Rack and ruin
Altrincham’s Rackhams, long a staple of the Saturday morning drag-around-the-shops, is to be the latest part of the town centre to get a new lease of life. Leaseholder Lunar is looking to redevelop the site into a mixed-use offering, taking the 60,000 sq ft store and transforming it into offices, retail, and apartments. All makes sense on paper: the monolithic grey beast sticks out like a sore thumb more than ever, especially given the revamp the rest of the Stamford Quarter has had over the last few years. Nevertheless, it’s not all good news: Debenhams, just a stone’s throw away, is going to close in 2020. A slightly more surprising choice for the troubled retailer; closing down in a town centre that’s actually seen footfall increase seems odd, but we’re sure it has its reasons.
The people’s champion
From one closed Debenhams to another, this time in Southport where the Lord Street branch will be shutting up shop next year. The town is one of the key challenges that new chief executive Dwayne Johnson will have to wrestle with when he takes over Sefton Council in the summer. The current situation in Southport has raised a few people’s eyebrows, with Lord Street supposedly losing its traditional lure, and the townspeople being unable to elbow their way to the front of the queue ahead of what’s cooking in Bootle, Crosby, and Formby as retail and leisure destinations respectively. It’s always sat strangely as a place: is it simply a commuter suburb for Liverpool, or is it a destination in its own right? Should Lord Street’s traditional retail be abandoned in favour of a focus on leisure? Modernising Southport and giving it back a raison d’etre should be one of Johnson’s aims: although he has a background in social care, let’s hope he really knows his role.
It’s not just Stockport County, promoted this weekend to the National League, that’s moving up in the world. April has seen a number of key sites in the town centre move forward , not least Weir Mill, where Hodder + Partners and developer Maryland Securities are proposing a comprehensive overhaul of the grade two-listed site. While being under a viaduct, a flight path and a stone’s throw from a motorway might not appeal to all of us, there aren’t many more places outside the city centre that are better connected, and with the town’s ongoing leisure renaissance at the Produce Hall, the excellent Mobberley Brewery tap at Project53, and the successful new cinema, it’s no surprise more resi schemes are coming forward. On the other side of town, another residential cluster is emerging on Piccadilly: joining Urbanize Homes’ plans for the former Greenhale House are proposals for an apartment block opposite Regal House. There are plenty more sites so watch this space.
Where were you on New Year’s Eve 2009? For Trafford Council it should be memorable as when it started its CPO for Nikal’s Altair site. Now, 10 years later, if the stars align, it looks like the project might actually get started. We’ve been through two contractors, a seemingly endless rigmarole with Network Rail, a recession, and two ice hockey teams at the neighbouring rink in the process. On paper, the first phase of apartments at the mixed-use scheme looks like it should fly based on the state of the market in Altrincham, although the second phase including retail and leisure isn’t quite as arresting. Further up the road, another rite of development necromancy was performed at Whitworth Street; Inhabit has reiterated to Manchester City Council its plans for a 35-storey tower on the cleared plot next to the City Road Inn are still very much alive, although a failure to sell the site, secure a contractor, or find funding doesn’t necessarily show it. Another one to keep an eye on in the coming months.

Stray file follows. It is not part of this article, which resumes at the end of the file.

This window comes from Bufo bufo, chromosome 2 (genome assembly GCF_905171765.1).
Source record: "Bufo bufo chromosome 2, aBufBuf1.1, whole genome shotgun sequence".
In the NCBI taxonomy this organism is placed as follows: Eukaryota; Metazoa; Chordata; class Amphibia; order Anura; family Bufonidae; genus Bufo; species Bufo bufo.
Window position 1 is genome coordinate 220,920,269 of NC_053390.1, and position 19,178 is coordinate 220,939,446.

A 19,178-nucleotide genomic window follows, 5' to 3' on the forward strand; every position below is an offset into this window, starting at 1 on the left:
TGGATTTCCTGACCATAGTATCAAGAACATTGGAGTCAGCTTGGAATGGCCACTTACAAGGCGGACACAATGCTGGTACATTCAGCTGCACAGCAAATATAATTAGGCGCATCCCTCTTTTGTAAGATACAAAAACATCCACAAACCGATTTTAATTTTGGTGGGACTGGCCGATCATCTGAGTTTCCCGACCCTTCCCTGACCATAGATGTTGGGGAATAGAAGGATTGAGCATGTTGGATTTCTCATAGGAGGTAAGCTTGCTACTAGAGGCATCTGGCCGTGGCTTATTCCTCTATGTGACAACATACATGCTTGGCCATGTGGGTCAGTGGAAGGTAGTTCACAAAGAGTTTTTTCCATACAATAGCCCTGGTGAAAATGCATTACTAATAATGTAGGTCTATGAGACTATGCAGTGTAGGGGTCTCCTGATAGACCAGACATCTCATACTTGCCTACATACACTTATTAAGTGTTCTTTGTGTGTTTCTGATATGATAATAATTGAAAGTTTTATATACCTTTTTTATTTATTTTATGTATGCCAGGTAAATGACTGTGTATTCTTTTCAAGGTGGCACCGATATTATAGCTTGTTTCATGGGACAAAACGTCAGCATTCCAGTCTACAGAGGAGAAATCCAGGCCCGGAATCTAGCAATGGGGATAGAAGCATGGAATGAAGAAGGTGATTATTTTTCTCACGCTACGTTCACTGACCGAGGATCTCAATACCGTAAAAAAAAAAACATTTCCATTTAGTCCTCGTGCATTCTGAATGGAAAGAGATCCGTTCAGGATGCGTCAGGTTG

…and the whole room applauded
Planning committees in the weeks before local elections are often a mixed bag. Take the example of Manchester, where the council very rarely puts schemes likely to become political footballs into April’s committee; this month was no different, with nary a tower to be seen. However, it doesn’t mean it was without drama. The redevelopment of Hardy’s Well on Wilmslow Road in Rusholme was deferred for a site visit, while on Cambridge Street, the committee put forward a ‘minded to refuse’ recommendation, meaning a final ruling on the 12-storey student scheme is expected in May. It’s a different kettle of fish in Cheshire East, with not one but two committees unanimously refusing projects that were recommended for approval by officers. Both New Care’s proposals for a care home in Wilmslow and BAE’s plans for an employment site in Alsager were knocked back, despite the recommendation to approve, with both decisions greeted with applause from the public galleries. Does that tell you where councillors may be wanting to curry favour ahead of this week’s local elections?